Futures

A Trap for Gap Players

One of the charting differences between Equities and Futures is that some Futures trade for almost 24 hours per day. Once Equities stop trading at 16:00 EST, the last price that a trader sees on their chart is usually the closing price. The next morning when the market opens at 9:30 EST and the price is higher or lower than the previous closing price, then the trader effectively has a gap opening.

Before electronic and 24 hour trading came to the Futures markets, we were able to do the same thing and be within one or two price ticks of the actual closing price. Now, we have different trading sessions to contend with. In a recent article, I wrote about these two different sessions:

  • Regular Trading Hours (RTH) – This session is always the most liquid time of the entire session. Usually, a trading pit is open during this time, but not necessarily in the case of the Inter-Continental Exchange products.
  • Extended Trading Hours (ETH) – This session starts after the RTH session ends and runs right up until the next RTH opening price. For most markets, this is an overnight session and the volume is much less than the RTH session.

Now, we have markets that open and trade for a while before suspending trade and then resume trading into the close of the day. This is where it is important to understand the final price of every trading day for each Futures contract. The exchanges refer to this final price as a settlement price. Since all Futures contracts are marked to the market at the close of every trading day, it is very important for the Futures Commissions Merchants (FCM) to have a settlement price. An FCM is where all of our trading funds are kept once we have opened a Futures account. At the end of each trading day, the FCM will debit/credit all accounts that had transactions or still have open positions from the day.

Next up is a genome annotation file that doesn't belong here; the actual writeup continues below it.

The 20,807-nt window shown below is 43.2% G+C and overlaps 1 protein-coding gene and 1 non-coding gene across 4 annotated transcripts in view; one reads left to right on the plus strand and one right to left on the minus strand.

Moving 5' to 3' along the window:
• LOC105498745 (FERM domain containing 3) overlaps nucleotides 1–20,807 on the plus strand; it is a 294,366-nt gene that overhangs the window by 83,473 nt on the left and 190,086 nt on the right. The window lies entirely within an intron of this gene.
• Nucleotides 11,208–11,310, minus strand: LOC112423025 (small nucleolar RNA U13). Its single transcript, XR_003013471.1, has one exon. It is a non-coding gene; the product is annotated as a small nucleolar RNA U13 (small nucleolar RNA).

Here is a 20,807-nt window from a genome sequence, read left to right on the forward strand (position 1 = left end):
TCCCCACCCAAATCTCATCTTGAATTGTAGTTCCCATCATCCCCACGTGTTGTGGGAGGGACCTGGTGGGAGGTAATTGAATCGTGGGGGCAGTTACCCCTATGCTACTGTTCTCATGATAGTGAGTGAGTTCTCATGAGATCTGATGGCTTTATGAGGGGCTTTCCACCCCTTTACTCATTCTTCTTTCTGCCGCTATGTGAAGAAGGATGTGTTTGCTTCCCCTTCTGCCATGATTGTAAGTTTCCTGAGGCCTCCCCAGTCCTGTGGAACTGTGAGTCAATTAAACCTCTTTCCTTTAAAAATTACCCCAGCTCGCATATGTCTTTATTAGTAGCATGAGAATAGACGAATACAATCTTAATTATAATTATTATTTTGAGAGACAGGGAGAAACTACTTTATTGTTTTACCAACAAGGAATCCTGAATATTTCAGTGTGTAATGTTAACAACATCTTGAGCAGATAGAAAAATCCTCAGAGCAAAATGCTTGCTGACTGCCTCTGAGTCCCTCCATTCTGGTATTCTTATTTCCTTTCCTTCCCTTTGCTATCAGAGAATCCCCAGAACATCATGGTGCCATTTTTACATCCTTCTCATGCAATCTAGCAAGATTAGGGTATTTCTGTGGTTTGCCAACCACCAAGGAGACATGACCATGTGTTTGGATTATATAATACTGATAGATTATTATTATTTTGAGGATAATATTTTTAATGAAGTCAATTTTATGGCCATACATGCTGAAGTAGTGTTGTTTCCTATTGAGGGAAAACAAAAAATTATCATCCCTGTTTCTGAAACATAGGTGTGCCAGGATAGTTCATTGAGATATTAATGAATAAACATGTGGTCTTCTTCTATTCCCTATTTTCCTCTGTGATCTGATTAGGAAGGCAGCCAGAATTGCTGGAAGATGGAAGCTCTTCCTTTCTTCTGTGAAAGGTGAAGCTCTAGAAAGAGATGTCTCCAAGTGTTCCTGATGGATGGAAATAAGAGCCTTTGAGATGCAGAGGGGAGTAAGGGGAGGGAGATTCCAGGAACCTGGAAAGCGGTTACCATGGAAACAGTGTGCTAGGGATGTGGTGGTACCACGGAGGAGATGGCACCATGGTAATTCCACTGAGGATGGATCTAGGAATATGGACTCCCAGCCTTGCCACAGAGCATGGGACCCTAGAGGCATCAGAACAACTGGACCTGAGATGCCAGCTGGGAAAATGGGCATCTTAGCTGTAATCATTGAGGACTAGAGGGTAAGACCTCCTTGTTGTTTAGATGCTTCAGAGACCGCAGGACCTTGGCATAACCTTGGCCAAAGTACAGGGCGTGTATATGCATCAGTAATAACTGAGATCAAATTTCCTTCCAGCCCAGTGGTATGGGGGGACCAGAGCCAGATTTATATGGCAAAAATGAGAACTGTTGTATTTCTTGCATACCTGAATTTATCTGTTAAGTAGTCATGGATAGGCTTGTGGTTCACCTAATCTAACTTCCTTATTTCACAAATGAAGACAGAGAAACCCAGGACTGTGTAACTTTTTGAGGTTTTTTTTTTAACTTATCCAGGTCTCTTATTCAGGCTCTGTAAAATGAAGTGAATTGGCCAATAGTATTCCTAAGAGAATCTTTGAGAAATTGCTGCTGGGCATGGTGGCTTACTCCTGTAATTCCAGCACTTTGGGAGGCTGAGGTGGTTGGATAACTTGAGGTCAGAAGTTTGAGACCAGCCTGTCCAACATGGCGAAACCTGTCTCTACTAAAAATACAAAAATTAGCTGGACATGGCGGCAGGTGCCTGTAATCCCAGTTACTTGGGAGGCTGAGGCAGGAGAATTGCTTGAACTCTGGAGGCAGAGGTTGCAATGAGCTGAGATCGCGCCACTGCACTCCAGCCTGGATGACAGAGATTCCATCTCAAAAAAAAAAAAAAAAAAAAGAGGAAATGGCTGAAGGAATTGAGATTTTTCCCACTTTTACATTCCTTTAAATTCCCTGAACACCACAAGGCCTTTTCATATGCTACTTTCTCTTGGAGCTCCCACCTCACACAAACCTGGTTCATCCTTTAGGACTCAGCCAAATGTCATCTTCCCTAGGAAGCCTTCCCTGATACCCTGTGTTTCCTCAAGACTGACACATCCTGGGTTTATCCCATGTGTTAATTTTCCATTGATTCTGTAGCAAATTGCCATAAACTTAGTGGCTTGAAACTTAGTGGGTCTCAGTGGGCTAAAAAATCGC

Once an Exchange creates this settlement price, the FCM has an absolute value to use. If there was no settlement price, then at the end of every trading day, you can imagine how many different closing prices there would be for the same product depending on when your software stopped collecting data.

The settlement price is calculated differently for different Futures markets. I am going to show you how some of the more popular ones are settled, and then show you why it is important to understand this process. These rules are from the Chicago Mercantile Exchange for both electronic and pit traded products.

  • Equity Futures: For S&P and NASDAQ, the settlement price of the lead month contract is the midpoint of the closing range determined based on pit trading activity between 15:14:30-15:15:00 Central Time (“CT”). For all other equity indices, the Volume Weighted Average Price (VWAP) of trades executed on Globex between 15:14:30-15:15:00 CT is used to determine the settlement prices for the lead month contracts. Back month contract months are settled to traded or quoted spread relationships. E-mini S&P and Nasdaq are settled to the value derived from the Big S&P and Nasdaq.
  • Treasury Futures: Globex trades in the lead month between 13:59:30-14:00:00 CT are used to derive the VWAP; back months are settled based on traded/quoted spread relationships.